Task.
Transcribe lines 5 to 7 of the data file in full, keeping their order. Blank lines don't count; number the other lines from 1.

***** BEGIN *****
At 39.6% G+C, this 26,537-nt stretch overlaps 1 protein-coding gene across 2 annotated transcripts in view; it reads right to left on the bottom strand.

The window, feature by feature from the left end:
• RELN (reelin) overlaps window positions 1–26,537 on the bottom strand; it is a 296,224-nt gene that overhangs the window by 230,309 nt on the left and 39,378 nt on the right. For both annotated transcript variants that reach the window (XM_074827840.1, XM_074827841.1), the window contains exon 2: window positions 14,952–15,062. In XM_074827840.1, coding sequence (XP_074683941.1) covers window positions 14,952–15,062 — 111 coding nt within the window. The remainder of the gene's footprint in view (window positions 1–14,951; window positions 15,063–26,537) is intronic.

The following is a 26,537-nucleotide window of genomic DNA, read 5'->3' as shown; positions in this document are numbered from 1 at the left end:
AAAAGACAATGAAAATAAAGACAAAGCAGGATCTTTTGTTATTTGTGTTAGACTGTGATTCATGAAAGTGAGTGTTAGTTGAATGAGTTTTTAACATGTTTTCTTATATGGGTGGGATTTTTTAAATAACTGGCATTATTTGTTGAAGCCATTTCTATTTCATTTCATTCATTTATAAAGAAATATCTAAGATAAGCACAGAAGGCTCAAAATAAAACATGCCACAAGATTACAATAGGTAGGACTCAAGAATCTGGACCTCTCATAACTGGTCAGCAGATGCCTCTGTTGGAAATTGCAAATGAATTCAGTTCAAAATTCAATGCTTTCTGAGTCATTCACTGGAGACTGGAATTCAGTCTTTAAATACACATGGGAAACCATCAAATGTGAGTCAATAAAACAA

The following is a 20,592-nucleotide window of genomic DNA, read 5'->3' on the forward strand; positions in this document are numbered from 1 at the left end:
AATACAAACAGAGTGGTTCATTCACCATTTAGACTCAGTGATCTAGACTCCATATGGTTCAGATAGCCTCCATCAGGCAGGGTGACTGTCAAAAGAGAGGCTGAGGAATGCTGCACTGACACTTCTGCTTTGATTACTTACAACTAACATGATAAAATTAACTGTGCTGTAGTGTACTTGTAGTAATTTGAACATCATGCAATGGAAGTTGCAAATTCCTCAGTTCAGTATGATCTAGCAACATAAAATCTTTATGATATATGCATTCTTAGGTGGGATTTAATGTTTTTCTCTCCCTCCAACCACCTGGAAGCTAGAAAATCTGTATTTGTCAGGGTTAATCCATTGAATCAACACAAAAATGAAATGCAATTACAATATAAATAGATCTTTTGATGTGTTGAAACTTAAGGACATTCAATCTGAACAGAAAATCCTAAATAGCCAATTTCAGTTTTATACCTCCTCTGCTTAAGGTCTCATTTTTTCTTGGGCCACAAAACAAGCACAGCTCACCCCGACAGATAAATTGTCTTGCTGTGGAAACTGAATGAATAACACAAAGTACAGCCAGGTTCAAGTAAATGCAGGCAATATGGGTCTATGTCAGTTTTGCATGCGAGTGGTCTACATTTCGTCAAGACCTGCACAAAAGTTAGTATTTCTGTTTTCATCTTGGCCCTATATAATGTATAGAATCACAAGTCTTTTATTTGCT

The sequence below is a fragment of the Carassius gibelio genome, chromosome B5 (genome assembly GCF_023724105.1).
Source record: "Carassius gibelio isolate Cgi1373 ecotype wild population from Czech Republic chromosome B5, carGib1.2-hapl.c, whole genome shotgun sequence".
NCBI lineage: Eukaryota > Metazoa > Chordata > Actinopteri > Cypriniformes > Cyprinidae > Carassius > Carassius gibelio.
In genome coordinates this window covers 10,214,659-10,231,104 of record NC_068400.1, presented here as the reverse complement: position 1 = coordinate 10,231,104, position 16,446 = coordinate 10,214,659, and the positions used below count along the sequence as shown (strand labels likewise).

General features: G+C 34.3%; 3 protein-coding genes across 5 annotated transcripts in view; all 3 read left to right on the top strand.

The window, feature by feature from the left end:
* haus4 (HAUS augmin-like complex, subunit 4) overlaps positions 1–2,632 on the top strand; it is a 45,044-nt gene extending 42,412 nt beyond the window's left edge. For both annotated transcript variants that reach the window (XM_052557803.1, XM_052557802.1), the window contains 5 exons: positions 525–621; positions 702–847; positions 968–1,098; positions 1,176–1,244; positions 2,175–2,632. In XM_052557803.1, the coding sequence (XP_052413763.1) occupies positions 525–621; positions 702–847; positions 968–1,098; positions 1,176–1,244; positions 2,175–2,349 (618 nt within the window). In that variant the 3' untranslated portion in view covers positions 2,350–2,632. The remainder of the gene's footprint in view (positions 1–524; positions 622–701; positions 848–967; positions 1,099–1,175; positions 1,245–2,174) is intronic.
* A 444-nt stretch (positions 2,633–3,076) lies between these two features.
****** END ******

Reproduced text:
AAAAGACAATGAAAATAAAGACAAAGCAGGATCTTTTGTTATTTGTGTTAGACTGTGATTCATGAAAGTGAGTGTTAGTTGAATGAGTTTTTAACATGTTTTCTTATATGGGTGGGATTTTTTAAATAACTGGCATTATTTGTTGAAGCCATTTCTATTTCATTTCATTCATTTATAAAGAAATATCTAAGATAAGCACAGAAGGCTCAAAATAAAACATGCCACAAGATTACAATAGGTAGGACTCAAGAATCTGGACCTCTCATAACTGGTCAGCAGATGCCTCTGTTGGAAATTGCAAATGAATTCAGTTCAAAATTCAATGCTTTCTGAGTCATTCACTGGAGACTGGAATTCAGTCTTTAAATACACATGGGAAACCATCAAATGTGAGTCAATAAAACAA

The following is a 20,592-nucleotide window of genomic DNA, read 5'->3' on the forward strand; positions in this document are numbered from 1 at the left end:
AATACAAACAGAGTGGTTCATTCACCATTTAGACTCAGTGATCTAGACTCCATATGGTTCAGATAGCCTCCATCAGGCAGGGTGACTGTCAAAAGAGAGGCTGAGGAATGCTGCACTGACACTTCTGCTTTGATTACTTACAACTAACATGATAAAATTAACTGTGCTGTAGTGTACTTGTAGTAATTTGAACATCATGCAATGGAAGTTGCAAATTCCTCAGTTCAGTATGATCTAGCAACATAAAATCTTTATGATATATGCATTCTTAGGTGGGATTTAATGTTTTTCTCTCCCTCCAACCACCTGGAAGCTAGAAAATCTGTATTTGTCAGGGTTAATCCATTGAATCAACACAAAAATGAAATGCAATTACAATATAAATAGATCTTTTGATGTGTTGAAACTTAAGGACATTCAATCTGAACAGAAAATCCTAAATAGCCAATTTCAGTTTTATACCTCCTCTGCTTAAGGTCTCATTTTTTCTTGGGCCACAAAACAAGCACAGCTCACCCCGACAGATAAATTGTCTTGCTGTGGAAACTGAATGAATAACACAAAGTACAGCCAGGTTCAAGTAAATGCAGGCAATATGGGTCTATGTCAGTTTTGCATGCGAGTGGTCTACATTTCGTCAAGACCTGCACAAAAGTTAGTATTTCTGTTTTCATCTTGGCCCTATATAATGTATAGAATCACAAGTCTTTTATTTGCT